Our featured blogger this week is Amy Turner. Based in Patagonia, she lists the things you need to know to make the most of your trek in this beautiful part of the world
On the face of it, you might not think that hiking in Torres del Paine National Park in Chilean Patagonia would require a great-many guidelines. After all, how many ways can there be to go for a walk? But in fact there are a number of steps that you can take to ensure that everybody has an enjoyable, safe experience that causes as little damage as possible to the environment that they’ve come to see. Enjoyment, safety and preservation; these are the three principles that underlie my top ten commandments for trekking in Torres del Paine National Park.
Many people don’t appreciate that following a marked trail is not just a question of easy navigation, in fact, it is also of vital importance to protecting the environment. It may seem more exciting to play the pioneer and blaze your own trail across the Patagonian steppe, but when you trample across plant life in your shiny new hiking boots you’re actually contributing to path erosion and the destruction of the landscape.
Once grasses and plants have been crushed and killed the topsoil is easily whisked away by the strong Patagonian winds, so new plants can’t take root. This is easily avoided by sticking to the trail and walking in single file when in a group so you don’t gradually widen the path. If you’re stuck behind a slow moving hiker, it’s your responsibility to wait until the path is wide enough before overtaking. And if you happen to be the slow-moving hiker, move over as far as you can to the side of the path (without stepping off) to allow others to pass.
This rule is very simple, if you brought it in with you at the start of your trip, then you take it out with you at the end. Pack it in, pack it out is the cardinal rule of any hike and in the delicate ecosystem of Torres del Paine it is actually forbidden to leave rubbish behind you. Nobody wants to see plastic food wrappers and discarded kit lining the trekking route, so don’t be the one to leave it there and consider taking it with you if you do find some. What a lot of people don’t realise is that this rule even applies to biodegradable waste such as fruit peel. Leaving it behind creates an eyesore for your fellow hikers as it slowly decomposes, but more importantly it also alters the environmental balance of the area and can attract animals in search of food they wouldn’t usually be exposed to. Take your waste home or to one of the dedicated sites within the park to recycle or compost. And yes, this goes for toilet paper too!
Smiling and waving at every person you meet in the city might not be practical or advisable, but when you’re hiking a trail it’s just good manners to say hello to your fellow trekkers. It’s a great feeling to know that you’re part of a community of like-minded people sharing a common hobby. However, taking a second to interact with people on the route might also be a lifesaver. If you should happen to get lost or injured, one of these fellow hikers could remember your face, your fetching hat or your bright red walking socks from your brief interaction and may be able to provide vital information to anyone out looking for you.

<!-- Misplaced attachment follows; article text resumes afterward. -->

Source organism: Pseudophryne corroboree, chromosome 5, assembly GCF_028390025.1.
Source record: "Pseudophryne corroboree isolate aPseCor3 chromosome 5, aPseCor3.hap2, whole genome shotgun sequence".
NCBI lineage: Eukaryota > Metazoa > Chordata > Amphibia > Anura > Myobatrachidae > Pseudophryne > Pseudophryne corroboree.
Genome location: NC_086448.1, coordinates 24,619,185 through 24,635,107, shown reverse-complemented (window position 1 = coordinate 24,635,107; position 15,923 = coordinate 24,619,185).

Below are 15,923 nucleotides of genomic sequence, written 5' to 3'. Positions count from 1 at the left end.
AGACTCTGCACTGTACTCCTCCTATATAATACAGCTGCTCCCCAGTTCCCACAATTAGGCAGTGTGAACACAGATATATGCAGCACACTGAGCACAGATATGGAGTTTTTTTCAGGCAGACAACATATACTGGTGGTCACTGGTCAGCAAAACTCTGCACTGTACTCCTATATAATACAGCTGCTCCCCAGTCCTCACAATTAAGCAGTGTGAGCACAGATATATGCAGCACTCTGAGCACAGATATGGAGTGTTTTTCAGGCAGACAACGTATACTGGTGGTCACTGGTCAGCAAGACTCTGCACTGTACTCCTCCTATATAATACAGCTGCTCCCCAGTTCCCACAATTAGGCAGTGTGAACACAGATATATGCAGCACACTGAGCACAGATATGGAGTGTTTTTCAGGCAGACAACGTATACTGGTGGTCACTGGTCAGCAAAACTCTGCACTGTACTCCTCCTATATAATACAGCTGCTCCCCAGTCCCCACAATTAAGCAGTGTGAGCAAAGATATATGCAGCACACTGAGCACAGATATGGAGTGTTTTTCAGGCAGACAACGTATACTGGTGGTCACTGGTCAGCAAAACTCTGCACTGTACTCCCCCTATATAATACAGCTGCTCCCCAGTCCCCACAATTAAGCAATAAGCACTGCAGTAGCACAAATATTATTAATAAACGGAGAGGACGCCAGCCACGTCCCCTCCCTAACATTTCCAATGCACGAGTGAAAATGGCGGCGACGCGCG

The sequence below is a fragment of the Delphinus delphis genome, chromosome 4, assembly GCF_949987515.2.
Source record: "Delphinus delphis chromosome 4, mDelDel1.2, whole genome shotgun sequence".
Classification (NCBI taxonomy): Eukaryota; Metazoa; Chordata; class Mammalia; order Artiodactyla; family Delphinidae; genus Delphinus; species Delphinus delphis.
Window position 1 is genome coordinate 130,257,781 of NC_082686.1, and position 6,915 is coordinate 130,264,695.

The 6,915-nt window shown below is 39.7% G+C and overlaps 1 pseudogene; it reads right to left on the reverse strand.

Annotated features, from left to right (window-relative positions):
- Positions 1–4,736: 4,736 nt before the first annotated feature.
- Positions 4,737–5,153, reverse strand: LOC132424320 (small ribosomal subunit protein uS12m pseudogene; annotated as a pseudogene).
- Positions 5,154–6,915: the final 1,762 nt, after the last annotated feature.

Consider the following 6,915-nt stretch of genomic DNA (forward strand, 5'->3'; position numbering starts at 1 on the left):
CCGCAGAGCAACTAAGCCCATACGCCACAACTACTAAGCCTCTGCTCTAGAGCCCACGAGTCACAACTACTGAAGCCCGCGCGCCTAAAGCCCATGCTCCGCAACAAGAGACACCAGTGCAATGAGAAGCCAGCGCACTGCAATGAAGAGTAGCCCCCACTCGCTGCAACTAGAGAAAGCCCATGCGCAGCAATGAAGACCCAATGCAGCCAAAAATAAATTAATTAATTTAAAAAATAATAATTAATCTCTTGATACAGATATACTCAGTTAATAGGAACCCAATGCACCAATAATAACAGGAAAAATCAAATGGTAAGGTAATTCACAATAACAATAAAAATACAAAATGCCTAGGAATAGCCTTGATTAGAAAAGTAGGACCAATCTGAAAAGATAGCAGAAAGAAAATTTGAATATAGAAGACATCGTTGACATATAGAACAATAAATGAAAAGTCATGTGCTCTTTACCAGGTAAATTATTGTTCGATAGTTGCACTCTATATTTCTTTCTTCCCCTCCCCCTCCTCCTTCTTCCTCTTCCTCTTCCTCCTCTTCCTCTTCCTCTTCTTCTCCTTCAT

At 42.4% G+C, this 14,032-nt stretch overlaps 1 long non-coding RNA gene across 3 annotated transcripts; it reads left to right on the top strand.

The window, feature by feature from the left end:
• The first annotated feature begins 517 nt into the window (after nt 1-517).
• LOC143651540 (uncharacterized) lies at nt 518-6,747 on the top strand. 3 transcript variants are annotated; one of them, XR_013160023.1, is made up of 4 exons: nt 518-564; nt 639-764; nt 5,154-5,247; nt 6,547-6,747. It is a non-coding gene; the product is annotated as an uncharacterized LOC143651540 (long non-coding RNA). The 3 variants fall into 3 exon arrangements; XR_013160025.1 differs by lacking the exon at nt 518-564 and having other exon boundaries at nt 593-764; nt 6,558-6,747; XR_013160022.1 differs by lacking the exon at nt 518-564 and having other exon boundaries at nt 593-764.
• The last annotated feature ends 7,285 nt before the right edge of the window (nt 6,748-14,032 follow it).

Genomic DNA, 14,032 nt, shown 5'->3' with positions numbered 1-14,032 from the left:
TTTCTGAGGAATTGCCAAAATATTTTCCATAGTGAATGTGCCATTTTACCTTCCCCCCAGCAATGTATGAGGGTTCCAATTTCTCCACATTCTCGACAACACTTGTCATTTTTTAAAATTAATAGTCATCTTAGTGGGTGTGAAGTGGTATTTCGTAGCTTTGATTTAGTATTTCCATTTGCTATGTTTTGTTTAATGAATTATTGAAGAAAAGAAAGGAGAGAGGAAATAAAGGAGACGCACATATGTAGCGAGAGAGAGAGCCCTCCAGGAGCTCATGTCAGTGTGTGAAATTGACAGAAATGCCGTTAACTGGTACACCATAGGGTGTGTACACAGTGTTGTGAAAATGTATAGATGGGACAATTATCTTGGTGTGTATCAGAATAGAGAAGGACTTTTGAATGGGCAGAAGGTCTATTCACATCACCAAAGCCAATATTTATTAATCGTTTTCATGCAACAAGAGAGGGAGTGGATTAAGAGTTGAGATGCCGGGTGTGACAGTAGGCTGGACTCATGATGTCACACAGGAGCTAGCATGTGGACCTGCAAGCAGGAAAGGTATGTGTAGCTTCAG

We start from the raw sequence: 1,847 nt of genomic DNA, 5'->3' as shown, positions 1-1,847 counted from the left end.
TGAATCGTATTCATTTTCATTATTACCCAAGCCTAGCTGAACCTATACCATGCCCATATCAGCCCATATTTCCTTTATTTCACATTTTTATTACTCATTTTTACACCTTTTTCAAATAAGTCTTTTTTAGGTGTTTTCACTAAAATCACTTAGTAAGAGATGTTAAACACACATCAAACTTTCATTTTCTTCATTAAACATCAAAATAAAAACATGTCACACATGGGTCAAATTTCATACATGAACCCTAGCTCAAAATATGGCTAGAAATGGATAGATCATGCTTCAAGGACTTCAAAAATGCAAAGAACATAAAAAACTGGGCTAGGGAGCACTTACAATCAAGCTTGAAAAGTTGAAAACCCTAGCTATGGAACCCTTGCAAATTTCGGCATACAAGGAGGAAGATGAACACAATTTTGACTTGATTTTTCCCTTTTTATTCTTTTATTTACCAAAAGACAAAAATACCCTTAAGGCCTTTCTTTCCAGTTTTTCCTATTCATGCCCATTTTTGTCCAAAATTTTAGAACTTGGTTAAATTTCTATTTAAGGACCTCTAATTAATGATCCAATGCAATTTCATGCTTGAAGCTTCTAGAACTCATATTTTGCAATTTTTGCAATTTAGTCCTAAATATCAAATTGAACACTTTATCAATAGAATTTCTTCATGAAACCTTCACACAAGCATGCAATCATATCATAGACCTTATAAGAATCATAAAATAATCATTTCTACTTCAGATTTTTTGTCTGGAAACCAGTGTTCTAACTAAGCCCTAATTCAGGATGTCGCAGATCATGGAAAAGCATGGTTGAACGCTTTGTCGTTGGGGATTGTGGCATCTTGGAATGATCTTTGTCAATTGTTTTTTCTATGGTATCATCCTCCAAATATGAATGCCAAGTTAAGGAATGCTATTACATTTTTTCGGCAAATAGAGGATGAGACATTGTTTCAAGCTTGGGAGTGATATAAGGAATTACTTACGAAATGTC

As conscientious members of the trekking community, you can also take the opportunity to share information on weather conditions and potential hazards along the route with those coming in the opposite direction.
There are parts of Patagonia where you can hike for hours at a time and not see another living soul, but if you’re headed for the main attractions in high-season the chances are you won't be alone on the trail. When two trekkers are travelling in opposite directions and there is only room for one to pass, deciding who has the right-of-way can be a slightly contentious issue.
However, it is generally accepted that a person coming downhill should yield to those coming uphill. The logic behind this rule is that when heading uphill it takes more energy to get going again once you’ve stopped, and that maintaining a steady rhythm is more important. You might find that some hikers heading uphill would actually prefer to let you pass and use the pause to have a quick rest, but since they’re working harder than you, let that be their decision.
It’s common sense that many people heading out to hike in Torres del Paine National Park are looking to escape from the constant noise of their daily lives, which makes it all the more surprising that there are people who insist on shouting and talking loudly or keeping electronic devices turned up to full volume. It’s worth remembering that it’s courteous to other hikers to keep noise to a minimum and turn electronics off or to a lower volume. It will also allow you to appreciate the sounds of the natural world around you, from bird calls to the howling of the wind and you’ll be less likely to scare off any wild animals you might want to see.